Table 2

Bayes factors and Akaike weights reveal differences in model fitness for the different partitioning strategies applied to the concatenated, multilocus dataset
M1↓ a2ΔlnB10 Akaike Weight
M0→ MB1 MB2 MB3 MB4 MB5 MB6 MB7 MB8 MB9
MB1 --- 412.11 700.90 2371.08 2584.86 2462.04 2818.59 603.91 891.39 0.000
MB2 −412.11 --- 288.79 1958.97 2172.74 2049.93 2406.48 191.80 479.28 0.000
MB3 −700.90 −288.79 --- 1670.18 1883.96 1761.14 2117.70 −96.99 190.49 0.000
MB4 −2371.08 −1958.97 −1670.18 --- 213.77 90.96 447.51 −1767.17 −1479.69 0.000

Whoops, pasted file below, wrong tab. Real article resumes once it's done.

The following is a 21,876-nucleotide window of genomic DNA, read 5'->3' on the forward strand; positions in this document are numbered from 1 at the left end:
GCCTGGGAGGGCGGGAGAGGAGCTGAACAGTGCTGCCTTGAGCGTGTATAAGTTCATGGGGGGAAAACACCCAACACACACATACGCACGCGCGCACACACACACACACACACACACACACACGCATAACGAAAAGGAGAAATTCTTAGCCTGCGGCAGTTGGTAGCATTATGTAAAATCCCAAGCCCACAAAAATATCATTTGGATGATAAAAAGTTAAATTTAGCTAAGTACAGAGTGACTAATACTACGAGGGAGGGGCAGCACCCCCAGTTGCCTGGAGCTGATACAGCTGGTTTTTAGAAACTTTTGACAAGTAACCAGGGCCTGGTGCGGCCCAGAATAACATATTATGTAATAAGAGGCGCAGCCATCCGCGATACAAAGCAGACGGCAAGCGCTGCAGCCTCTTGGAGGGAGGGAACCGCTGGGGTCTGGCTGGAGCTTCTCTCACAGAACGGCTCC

MB5 −2584.86 −2172.74 −1883.96 −213.77 --- −122.82 233.74 −1980.95 −1693.46 1.000
MB6 −2462.04 −2049.93 −1761.14 −90.96 122.82 --- 356.56 −1858.13 −1570.65 0.000
MB7 −2818.59 −2406.48 −2117.70 −447.51 −233.74 −356.56 --- −2214.68 −1927.20 0.000
MB8 −603.91 −191.80 96.99 1767.17 1980.95 1858.13 2214.68 --- 287.48 0.000
MB9 −891.39 −479.28 −190.49 1479.69 1693.46 1570.65 1927.20 −287.48 --- 0.000

aPositive Bayes factors (2ΔlnB10) support model M0 over model M1 and negative values support model M1 over model M0. Bayes factor support values >10 are shown in bold.

Lamers et al.

Lamers et al. BMC Evolutionary Biology 2012 12:171   doi:10.1186/1471-2148-12-171

Open Data